I’ve heard horror stories about people who have had their travel experiences ruined by hawkers who refused to stop harrasing them. One of the reasons I tend to travel out side peak times to places that don’t have a lot of tourism is to avoid problems such as obnoxious hawkers. One point to keep in mind though is that hawkers are people, generally dirt poor, who are just trying to make a living. When possible, treating them with kindness and courtesy is the best approach.
This news article published recently on the writers experience with a hawker on the Great Wall of China was a great read because it was very human and something that all travellers can relate to.
PING is persistence personified. For the past half-hour, this little middle-aged Chinese lady with rosy-red cheeks has been following me up and down some devilishly steep stretches of the Great Wall.
My legs are twice as long as hers and I’ve set a fairly steady pace but she’s doggedly kept up, navigating the uneven – and, at times, half-broken – surface while still managing to regale me with tidbits in pidgin English. “Big wall,” she says, waving her arms about and pausing, momentarily, for breath. “Big, big wall.”
Ping and her friends had latched on to me and my friends at Jinshanling, the starting point for our 10-kilometre trek to Simatai. We already had a guide – an uninterested student who’d picked us up from Beijing earlier that morning. But Ping’s gang insisted on joining us, sensing perhaps that we were carrying some spare yuan (three of my friends were parading conical straw hats that they’d bought from a Fu Manchu lookalike in the car park below).
We’d chosen the Jinshanling-Simatai route because it was meant to be one of the most isolated and empty stretches of the wall – much quieter than the section at Badaling, which draws busloads of tourists, who go walkies for a few minutes, pose for photos, dodge vendors, then get back on the bus.
However, our desire for a more authentic – and physically gruelling – experience is being drowned out by the running commentaries in nonsensical Chinglish.
We ask our real guide to wave off our pseudo-guides but he shrugs his shoulders and instead quickens his pace. My friends slowly but surely shake off their stalkers but no matter how many times I tell her I want to walk by myself, Ping clings to my side. When she finally starts to flag, I decide to make a run for it. Or more like a climb for it.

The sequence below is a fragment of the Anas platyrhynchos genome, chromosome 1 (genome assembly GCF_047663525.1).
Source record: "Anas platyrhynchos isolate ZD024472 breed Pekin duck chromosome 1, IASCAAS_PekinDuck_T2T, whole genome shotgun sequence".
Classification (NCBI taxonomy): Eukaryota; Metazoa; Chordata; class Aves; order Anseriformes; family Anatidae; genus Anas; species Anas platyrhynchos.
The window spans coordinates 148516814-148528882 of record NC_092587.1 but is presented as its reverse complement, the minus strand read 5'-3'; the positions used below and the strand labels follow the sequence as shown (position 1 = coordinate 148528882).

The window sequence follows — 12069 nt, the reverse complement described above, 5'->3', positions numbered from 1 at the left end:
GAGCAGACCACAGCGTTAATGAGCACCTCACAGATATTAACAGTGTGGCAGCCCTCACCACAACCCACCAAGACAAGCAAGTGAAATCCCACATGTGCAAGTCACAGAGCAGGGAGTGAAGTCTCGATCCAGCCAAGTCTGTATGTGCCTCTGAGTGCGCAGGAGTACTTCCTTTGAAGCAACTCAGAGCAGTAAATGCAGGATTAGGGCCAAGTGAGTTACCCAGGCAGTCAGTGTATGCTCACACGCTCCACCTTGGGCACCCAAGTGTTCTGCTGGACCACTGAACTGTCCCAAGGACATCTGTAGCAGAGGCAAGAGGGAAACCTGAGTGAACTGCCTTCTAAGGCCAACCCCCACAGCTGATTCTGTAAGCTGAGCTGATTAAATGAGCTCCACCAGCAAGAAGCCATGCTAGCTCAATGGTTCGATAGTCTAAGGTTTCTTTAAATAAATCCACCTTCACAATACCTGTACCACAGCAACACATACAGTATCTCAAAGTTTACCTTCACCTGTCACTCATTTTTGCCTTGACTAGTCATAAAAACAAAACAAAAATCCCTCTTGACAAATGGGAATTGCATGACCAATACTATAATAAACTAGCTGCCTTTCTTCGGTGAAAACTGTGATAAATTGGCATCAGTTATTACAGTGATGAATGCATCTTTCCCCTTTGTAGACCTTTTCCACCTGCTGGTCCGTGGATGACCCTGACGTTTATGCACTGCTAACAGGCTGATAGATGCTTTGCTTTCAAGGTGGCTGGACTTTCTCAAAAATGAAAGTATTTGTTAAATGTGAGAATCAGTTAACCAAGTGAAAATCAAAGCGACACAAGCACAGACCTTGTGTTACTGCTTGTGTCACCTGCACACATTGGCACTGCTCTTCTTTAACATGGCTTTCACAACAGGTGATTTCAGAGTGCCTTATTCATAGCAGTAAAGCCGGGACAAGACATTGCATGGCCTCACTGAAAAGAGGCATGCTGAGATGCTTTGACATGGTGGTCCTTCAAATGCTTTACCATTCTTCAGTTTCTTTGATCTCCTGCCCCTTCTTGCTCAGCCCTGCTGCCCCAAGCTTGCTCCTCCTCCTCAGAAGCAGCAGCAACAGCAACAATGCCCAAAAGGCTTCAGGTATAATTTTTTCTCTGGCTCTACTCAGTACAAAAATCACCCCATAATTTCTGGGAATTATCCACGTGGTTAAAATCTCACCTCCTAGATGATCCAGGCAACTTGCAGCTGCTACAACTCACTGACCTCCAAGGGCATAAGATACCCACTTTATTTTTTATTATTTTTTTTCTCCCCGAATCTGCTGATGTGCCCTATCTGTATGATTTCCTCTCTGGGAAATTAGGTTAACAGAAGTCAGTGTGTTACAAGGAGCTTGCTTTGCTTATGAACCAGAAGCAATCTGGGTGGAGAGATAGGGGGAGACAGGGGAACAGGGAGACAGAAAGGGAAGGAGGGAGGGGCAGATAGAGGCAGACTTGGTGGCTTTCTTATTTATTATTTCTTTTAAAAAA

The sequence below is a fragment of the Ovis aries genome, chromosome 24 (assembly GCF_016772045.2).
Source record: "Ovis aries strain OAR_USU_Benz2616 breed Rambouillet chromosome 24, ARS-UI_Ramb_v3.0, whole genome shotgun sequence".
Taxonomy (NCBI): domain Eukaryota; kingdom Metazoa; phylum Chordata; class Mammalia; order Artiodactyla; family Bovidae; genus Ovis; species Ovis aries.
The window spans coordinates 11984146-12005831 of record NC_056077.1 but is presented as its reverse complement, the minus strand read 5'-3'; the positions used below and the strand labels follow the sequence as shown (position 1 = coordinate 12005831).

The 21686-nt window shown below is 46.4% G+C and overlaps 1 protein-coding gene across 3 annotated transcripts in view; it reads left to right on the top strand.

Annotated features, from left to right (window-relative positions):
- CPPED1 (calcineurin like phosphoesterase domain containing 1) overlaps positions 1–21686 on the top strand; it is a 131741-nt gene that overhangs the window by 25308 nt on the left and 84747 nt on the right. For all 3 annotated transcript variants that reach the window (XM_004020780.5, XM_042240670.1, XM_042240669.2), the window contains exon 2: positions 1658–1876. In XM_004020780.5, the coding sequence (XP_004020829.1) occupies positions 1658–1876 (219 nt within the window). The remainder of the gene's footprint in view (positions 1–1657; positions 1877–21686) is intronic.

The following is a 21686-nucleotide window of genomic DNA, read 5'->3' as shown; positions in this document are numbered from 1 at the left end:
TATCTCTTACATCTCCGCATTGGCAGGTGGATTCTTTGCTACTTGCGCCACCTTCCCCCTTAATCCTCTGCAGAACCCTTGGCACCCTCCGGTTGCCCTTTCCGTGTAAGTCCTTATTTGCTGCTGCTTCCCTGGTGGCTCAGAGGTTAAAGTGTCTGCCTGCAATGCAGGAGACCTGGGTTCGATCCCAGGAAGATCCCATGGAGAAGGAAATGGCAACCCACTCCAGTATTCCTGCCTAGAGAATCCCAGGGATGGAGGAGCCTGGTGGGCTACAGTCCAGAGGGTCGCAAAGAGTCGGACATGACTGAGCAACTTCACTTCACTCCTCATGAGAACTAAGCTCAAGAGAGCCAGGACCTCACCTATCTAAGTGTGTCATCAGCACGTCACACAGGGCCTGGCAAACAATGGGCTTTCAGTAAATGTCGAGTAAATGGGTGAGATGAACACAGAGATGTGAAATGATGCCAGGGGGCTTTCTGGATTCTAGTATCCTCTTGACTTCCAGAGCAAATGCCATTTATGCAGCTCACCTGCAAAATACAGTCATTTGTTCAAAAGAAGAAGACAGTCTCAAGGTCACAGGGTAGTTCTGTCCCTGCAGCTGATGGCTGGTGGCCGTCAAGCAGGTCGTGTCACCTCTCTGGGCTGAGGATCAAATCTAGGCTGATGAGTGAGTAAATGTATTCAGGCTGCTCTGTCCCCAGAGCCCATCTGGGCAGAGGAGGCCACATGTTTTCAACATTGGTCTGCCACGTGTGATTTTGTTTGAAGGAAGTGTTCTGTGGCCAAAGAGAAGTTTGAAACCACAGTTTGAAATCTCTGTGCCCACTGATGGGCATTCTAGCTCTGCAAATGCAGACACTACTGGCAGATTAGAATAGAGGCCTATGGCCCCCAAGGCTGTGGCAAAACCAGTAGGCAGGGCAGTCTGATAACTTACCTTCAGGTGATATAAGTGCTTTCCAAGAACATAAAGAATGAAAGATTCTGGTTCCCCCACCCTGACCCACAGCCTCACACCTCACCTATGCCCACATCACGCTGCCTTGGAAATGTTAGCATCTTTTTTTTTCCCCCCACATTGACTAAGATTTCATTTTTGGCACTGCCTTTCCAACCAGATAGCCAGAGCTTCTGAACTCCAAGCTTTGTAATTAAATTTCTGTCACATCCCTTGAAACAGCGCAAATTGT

The watchtower is 50 metres above and reaching it will involve some seriously hard clambering. Surely even Ping won’t attempt this. I’m halfway up, gasping for air and struck by a sudden bout of acrophobia, when I glance down and see her struggling onto the jagged steps.
It’s heartbreaking to watch. I decide I can’t let this continue, so I stumble back down with the intention of paying her just to stay put. Her cheeks are scarlet. She’s exhausted.
For the first time, Ping delves into her satchel and pulls out some bits and bobs. There’s a few plastic replica walls, a pack of postcards and two bottles of water. “Please buy,” she says, with desperate eyes. I’m thirsty, so pay for a water bottle. It’s an overcast spring day and the postcards show the wall in all seasons, so I take those, too. I pass on the tacky replicas. We haggle gently, settle on 25 yuan (less than $4) and Ping smiles, sits down and takes a deep breath. “Bye, bye,” she says, with a tired wave.
I spend the next three hours, shadow-less, wandering and marvelling at the wall’s size, watching it snake off endlessly into the distance and trying to imagine Mongol hordes rampaging across the plains below.
In all this time, no one bugs me. Not even my friends. It’s wonderful.